2000 AD DVD Review
2000 AD is a 1999 Hong Kong release from director Gordon Chan, starring pop star Aaron Kwok. Though the plot is essentially an instrument for getting from one action sequence to another, the action is sufficiently well-planned, performed, and photographed to make this a worthwhile popcorn flick.
As the title of the film might suggest, the plot is loosely centered around some notion of the Y2K bug, though it is never particularly clear what the mechanics of the supposed computer risk really are. Considering that Y2K seemed a much bigger deal in 1999 than it does now, it is actually better for the film that the details of the "computer warfare" behind all of the intrigue are left ambiguous. Suffice it to say that this new breeding ground for international conflict involves multinational corporations, the governments of Hong Kong and Singapore, and of course, the CIA. Caught in the middle is Peter Li (Kwok).
It turns out Peter's brother, Greg (Ray Lui), is somehow mixed up in all of this. His visit to Hong Kong to see his brother is not just a pleasure trip, and it is no coincidence that a computer security company's corporate aircraft is shot down shortly after his arrival. Further levels of intrigue are added with the arrival of Greg's fiancee from America (Phyllis Quek) and a special forces commando sent undercover by the government of Singapore (James Lye).
Though the true motives of many of the characters is not immediately apparent, it is at least clear that Kwok is our protagonist and that CIA agent Kelvin Wong (Andrew Lin) is the bad guy. Putting aside for a moment the "big bad CIA" cliche at the heart of this character, Lin is at least somewhat creepy without making it totally unbelievable that he could actually hold such a pivotal government job (unlike, say, Gary Oldman in Leon; I mean, I love that movie and Oldman's performance in particular, but is it really possible that such a nutcase could retain a supervisory position in the DEA? I hope not). Lin does well enough with the material he is given, and is an adequate villain for us to root against.
When Greg makes copies of some mysterious secret files while staying at Peter's apartment, Peter and his comedy sidekick Benny (Daniel Wu) become embroiled in this murky web of intrigue. To be honest, the plot is much more murky than it is intriguing. The effort to keep the audience guessing about various character's motives and loyalties is excessive and merely results in depriving most of them of any coherent motive or loyalty at all. The same is true of the vague computer warfare element, which is essentially a cobbled together version of the most superficial elements needed for a technothriller: incomprehensible computer babble, several international locations, and close-ups of Zip disks.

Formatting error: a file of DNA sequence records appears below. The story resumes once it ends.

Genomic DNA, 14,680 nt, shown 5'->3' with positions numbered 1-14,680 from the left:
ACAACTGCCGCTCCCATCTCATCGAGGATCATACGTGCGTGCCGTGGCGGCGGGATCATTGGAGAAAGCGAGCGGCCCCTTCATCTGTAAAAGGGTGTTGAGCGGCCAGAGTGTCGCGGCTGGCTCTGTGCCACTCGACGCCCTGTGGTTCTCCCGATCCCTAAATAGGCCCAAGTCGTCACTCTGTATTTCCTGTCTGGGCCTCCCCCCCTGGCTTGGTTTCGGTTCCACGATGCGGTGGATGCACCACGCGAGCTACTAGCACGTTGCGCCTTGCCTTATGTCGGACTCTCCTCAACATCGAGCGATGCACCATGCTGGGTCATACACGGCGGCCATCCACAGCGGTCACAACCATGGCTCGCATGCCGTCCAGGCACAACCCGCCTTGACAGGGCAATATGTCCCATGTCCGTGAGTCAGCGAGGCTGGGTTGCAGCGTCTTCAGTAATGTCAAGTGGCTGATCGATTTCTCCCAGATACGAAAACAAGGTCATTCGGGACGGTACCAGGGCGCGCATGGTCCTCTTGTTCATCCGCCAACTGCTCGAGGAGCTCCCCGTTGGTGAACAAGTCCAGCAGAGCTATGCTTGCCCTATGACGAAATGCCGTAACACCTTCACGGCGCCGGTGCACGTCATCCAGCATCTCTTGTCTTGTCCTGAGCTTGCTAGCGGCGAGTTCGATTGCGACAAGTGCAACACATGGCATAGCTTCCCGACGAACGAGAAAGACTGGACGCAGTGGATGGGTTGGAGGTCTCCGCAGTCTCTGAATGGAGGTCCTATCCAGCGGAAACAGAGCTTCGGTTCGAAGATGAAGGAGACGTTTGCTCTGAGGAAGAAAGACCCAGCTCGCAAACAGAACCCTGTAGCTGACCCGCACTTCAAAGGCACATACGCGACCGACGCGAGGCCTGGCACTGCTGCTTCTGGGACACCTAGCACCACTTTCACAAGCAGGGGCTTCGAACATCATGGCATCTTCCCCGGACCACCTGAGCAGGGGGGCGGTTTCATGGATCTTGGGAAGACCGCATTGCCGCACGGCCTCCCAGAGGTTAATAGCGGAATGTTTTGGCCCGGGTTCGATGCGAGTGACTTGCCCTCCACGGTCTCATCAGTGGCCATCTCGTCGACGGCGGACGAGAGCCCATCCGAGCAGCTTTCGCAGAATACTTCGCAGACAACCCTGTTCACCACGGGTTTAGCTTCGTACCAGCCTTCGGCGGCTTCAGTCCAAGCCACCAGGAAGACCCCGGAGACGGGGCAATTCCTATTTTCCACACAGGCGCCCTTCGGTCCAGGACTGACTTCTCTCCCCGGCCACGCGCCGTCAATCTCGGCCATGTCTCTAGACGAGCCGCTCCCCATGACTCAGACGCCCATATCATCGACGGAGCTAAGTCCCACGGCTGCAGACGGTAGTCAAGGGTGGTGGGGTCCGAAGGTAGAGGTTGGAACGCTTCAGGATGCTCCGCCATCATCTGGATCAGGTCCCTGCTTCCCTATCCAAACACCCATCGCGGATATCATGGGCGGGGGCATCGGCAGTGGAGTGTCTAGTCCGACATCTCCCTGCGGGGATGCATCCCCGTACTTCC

So the plot is nothing to get excited about, but at least the actors do well with what they were given. Special praise goes to Francis Ng, whose Hong Kong police officer is absolutely believable in his professionalism and empathy.
What truly saves this film from mere mediocrity is its action sequences. They are spaced throughout the film, which does raise some pacing issues (particularly at the end, which feels rushed and anticlimactic compared to early scenes). But they are worth the ride, as Chan and action director Yuen Tak have put together several very exciting action pieces. With a good surround system, this is just a fun way to spend an hour and a half.
Style: 4 (out ot 5)
Substance: 2 (out ot 5)
Overall: 3 (out ot 5)
As I have come to expect, the Region 2 PAL release by Hong Kong Legends is quite good. The video is presented in a 1.78:1 anamorphic transfer, and it is sharp and clean, as ought to be expected from such a recent film.
There are two language tracks: the original Cantonese and a dubbed English track. Both are presented in DD 5.1 channel surround sound. I never listen to dubs, so I can't comment on the quality of that track. The Cantonese track is adequate throughout, though it only shines in the all-important action sequences. In particular, the first battle sequence, with the rooftop sniper, is a lot of fun with a good surround system.
The main extra is a HKL staple, the audio commentary with film expert Bey Logan. He is always interesting, and here he is joined by the director, Gordon Chan. They have a good rapport, and though Logan is usually capable of handling a commentary himself, putting him in more of an interviewer role works quite well in this case, where Chan obviously knows even more about the film. Other extras include a featurette with pretty interesting behind-the-scenes footage and interviews with Kwok (20 min), as well as interviews with the director (14 min) and with Andrew Lin (17 min).
Video: 4 (out ot 5)
Audio: 3.5 (out ot 5)
Extras: 4 (out ot 5)
Overall: 4 (out ot 5)